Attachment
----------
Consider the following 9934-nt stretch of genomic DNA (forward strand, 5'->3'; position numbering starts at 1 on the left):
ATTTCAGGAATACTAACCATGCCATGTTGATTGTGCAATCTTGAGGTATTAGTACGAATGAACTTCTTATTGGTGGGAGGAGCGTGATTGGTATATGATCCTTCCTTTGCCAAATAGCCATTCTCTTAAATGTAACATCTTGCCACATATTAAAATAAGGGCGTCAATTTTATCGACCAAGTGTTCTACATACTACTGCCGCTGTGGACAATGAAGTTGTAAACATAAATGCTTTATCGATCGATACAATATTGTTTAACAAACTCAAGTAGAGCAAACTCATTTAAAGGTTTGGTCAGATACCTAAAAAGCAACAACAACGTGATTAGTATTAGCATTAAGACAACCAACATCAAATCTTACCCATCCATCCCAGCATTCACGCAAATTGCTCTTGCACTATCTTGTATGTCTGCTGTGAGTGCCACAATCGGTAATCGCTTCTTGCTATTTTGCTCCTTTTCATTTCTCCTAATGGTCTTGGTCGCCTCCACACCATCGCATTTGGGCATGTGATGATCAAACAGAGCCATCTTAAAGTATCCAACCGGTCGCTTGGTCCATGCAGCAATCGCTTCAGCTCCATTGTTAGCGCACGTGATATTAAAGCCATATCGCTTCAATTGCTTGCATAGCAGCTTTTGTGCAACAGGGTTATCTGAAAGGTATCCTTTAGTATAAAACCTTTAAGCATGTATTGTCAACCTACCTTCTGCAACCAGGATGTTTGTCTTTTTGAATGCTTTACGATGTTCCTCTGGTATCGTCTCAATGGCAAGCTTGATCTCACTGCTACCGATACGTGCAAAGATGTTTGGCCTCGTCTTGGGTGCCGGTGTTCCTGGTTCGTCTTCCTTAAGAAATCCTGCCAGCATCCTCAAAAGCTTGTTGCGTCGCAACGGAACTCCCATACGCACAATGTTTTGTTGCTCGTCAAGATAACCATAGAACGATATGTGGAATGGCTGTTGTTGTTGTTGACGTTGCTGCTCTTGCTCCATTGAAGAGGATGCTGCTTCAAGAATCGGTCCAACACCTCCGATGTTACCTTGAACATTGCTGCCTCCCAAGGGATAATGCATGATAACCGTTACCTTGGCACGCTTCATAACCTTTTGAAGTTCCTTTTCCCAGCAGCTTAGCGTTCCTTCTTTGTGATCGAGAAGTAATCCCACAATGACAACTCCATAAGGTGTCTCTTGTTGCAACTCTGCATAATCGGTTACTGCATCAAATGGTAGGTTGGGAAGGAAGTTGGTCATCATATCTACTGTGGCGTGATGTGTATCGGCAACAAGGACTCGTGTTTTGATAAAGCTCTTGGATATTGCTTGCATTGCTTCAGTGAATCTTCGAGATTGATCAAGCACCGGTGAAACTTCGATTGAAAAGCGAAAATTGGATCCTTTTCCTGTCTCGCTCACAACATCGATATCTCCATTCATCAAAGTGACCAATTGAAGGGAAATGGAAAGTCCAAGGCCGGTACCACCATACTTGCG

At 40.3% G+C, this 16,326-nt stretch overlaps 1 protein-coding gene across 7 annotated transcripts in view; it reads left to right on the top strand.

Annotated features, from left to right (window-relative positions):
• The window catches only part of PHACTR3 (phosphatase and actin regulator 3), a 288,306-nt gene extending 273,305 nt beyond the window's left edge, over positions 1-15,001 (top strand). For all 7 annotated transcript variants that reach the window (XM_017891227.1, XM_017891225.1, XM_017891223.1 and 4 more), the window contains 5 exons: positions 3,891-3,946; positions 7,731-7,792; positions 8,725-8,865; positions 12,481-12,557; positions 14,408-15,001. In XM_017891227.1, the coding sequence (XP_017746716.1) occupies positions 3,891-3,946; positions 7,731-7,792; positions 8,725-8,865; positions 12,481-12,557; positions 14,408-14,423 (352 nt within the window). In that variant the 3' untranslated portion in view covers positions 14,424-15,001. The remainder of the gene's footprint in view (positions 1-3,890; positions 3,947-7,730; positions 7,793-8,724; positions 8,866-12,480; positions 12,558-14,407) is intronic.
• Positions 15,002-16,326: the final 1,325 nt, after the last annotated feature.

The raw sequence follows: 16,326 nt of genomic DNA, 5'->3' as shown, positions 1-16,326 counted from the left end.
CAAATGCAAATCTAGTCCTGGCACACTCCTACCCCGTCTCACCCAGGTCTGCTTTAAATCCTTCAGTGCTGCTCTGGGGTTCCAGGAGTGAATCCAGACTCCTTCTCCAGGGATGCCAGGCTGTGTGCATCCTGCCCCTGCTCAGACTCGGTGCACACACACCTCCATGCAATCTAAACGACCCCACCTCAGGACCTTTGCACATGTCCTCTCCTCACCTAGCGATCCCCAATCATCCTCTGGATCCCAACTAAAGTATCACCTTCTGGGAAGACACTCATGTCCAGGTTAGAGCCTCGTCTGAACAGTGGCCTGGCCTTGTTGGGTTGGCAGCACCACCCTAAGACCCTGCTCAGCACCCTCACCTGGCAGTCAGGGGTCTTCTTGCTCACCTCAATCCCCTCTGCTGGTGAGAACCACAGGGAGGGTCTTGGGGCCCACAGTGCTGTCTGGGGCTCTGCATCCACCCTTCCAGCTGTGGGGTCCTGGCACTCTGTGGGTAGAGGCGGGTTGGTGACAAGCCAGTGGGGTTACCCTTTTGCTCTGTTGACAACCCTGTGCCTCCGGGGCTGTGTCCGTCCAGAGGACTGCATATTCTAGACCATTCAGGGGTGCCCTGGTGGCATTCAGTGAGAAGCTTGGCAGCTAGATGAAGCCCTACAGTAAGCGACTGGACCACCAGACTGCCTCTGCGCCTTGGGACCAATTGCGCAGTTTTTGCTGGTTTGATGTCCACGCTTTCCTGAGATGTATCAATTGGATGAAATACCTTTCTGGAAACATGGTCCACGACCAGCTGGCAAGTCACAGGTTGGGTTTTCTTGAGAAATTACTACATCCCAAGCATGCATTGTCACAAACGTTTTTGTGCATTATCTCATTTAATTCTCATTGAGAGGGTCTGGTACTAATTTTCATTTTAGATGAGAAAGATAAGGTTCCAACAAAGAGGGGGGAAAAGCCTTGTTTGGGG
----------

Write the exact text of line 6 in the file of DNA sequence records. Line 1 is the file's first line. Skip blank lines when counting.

• Positions 15,002-16,326: the final 1,325 nt, after the last annotated feature.